Given booming communities and global climate change, it’s safe to say these issues will only intensify. Minimizing our impacts (i.e. environmental conservation) is undeniably a critical piece of the healthy water puzzle. Ultimately, however, our growing population must find strategies to coexist with water in ways that allow for, and indeed support, healthy aquatic environments. By breaking his local ecosystem down into functional components and utilizing nature as his model, Bruce is working to do just that.
When I finally worked up the nerve to contact Bruce and ask to visit the Floating Island HQ, I found a passionate man excited to share his ideas with others. I told him why I cared, and he seemed to like my thinking. And so it was that I came to catch trophy bluegill while learning the environmental alchemy needed to transform water from a puddle of toxic bacteria into a true haven for life, human and wild alike.
Rather than chemical treatment or filtration, I learned that Bruce’s approach restores natural environmental processes, allowing them to function as they should. He focuses on maximizing the system’s innate ability to eat up the pollutants that cause issues like eutrophication before they can throw things off balance. To do that, he controls his ponds like an equation with each species playing a unique role. The centerpieces of it all are the floating islands of plants and biofilm (algae and other tiny life) from which Bruce’s company gets its name. They provide habitat for everything else while kicking off the all-important first steps in the biological pathways that eat up pollution.
The end result is a high-functioning, sustainable system. Its benefits for people range from waterscape beautification, to increased water quality, to world-class recreational fisheries. The technology is scalable, adaptable, and cost-effective. Along the way, it creates some of the most ecologically valuable and rare habitat on earth as a byproduct.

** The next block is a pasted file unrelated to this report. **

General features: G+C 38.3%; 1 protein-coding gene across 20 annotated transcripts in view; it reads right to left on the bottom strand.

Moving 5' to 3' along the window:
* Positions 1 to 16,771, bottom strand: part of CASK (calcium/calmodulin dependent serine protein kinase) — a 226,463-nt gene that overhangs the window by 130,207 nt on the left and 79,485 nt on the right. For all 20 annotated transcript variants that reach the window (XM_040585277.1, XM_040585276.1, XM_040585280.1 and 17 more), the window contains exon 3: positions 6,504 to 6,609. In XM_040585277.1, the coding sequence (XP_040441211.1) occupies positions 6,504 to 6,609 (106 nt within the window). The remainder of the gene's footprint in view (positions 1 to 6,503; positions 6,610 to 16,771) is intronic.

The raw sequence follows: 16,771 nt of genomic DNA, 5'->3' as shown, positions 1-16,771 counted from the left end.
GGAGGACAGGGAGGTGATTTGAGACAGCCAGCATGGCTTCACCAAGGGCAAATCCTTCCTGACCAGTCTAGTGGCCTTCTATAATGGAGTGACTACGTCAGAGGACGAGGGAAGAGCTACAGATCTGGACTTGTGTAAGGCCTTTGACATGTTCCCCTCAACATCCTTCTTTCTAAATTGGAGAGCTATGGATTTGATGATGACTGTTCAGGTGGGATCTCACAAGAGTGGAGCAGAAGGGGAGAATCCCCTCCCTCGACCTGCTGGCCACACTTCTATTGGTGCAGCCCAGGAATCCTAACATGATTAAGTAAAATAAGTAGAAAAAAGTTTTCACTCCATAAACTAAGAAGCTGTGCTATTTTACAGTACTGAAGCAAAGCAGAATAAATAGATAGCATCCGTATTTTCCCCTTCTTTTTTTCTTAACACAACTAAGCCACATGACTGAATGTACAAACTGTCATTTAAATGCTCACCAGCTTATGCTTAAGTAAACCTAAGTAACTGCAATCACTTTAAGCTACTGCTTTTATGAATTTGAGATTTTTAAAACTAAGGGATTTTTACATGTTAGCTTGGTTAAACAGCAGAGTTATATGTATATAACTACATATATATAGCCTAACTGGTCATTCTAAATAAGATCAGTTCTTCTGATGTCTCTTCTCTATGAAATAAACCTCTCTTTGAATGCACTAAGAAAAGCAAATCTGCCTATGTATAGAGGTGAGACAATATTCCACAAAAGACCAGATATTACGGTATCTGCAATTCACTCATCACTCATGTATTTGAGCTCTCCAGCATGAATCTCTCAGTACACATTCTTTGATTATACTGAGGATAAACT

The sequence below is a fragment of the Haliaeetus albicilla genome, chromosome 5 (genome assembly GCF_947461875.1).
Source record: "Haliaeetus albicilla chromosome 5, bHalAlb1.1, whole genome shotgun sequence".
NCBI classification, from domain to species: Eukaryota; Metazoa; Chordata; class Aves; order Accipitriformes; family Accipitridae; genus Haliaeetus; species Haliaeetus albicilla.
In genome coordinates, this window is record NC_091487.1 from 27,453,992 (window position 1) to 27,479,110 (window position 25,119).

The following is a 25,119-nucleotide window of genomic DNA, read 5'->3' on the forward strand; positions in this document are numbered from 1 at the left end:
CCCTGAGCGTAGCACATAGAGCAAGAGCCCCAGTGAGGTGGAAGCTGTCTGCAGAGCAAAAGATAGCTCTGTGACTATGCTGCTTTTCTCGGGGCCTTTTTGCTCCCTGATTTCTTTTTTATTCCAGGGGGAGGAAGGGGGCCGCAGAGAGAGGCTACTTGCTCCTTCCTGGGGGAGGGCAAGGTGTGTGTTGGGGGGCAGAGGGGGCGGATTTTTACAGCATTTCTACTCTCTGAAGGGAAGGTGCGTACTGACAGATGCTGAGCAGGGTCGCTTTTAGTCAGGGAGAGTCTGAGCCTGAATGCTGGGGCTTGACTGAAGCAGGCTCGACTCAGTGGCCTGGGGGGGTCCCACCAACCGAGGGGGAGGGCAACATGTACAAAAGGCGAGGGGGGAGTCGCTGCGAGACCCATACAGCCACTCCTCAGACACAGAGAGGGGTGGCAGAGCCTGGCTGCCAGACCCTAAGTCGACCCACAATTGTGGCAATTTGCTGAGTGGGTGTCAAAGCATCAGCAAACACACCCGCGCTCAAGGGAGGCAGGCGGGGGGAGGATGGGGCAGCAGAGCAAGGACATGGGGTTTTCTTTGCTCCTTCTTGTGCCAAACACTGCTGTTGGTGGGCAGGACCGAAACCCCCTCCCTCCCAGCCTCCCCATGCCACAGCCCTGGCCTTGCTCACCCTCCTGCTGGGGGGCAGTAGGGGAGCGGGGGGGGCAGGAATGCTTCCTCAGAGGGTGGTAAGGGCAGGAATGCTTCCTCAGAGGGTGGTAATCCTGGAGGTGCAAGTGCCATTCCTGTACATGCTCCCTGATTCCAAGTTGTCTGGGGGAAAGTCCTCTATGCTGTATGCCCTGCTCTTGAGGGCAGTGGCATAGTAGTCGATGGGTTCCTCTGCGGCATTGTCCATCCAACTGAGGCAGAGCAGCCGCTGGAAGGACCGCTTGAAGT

I’d learn all this and more as I spent the weekend exploring the Floating Island property with Bruce. Sometimes we’d talk shop, other times we’d just walk the fields in search of birds. I spent an afternoon learning to shoot clays with Bruce’s wife, Anne, and helped sow a field with wild grains to support the local pheasant population. Nearly every meal we ate incorporated some kind of wild food from the property, hammering home the incalculable benefits of a healthy environment. Through the experience I came to understand that Bruce’s islands provide more than the straightforward, measurable benefits I’ve already listed. There’s something about the place’s smells, sounds, and outdoor opportunities that you simply need to experience to appreciate. That something is quality of life. And that gives me tremendous hope for the future.
As I’ve processed my visit, I’ve realized that I was wrong to view floating islands as an entirely unique and novel solution to the question of water health. True, the physical product and technique is a crystallization of many new ideas and scientific discoveries. Yet the underlying process could not be more time-tested. Bruce’s success is testament to nature as model. His approach may seem unusual to the property owner or municipality in search of answers to their water quality issues, but it draws its strength from biological processes and systems as old as life itself. He didn’t reinvent the wheel – he set it turning again.
The concept of including fisheries management in strategies for water quality improvement is not new, but floating islands give the notion a boost. The simple concept is, add lots and lots of substrate and the fish will come! Catch more fish and you will sequester the unwanted nutrients in a more appropriate part of the eco-system – lunch!
If you work with nutrient impaired water, you could do a few things and turn your smelly, green, algae-filled pond into a clear, nutrient cycling, minnow producer. By growing and harvesting minnows, you’re being a water steward. The minnows would thank you, and then you would thank the minnows!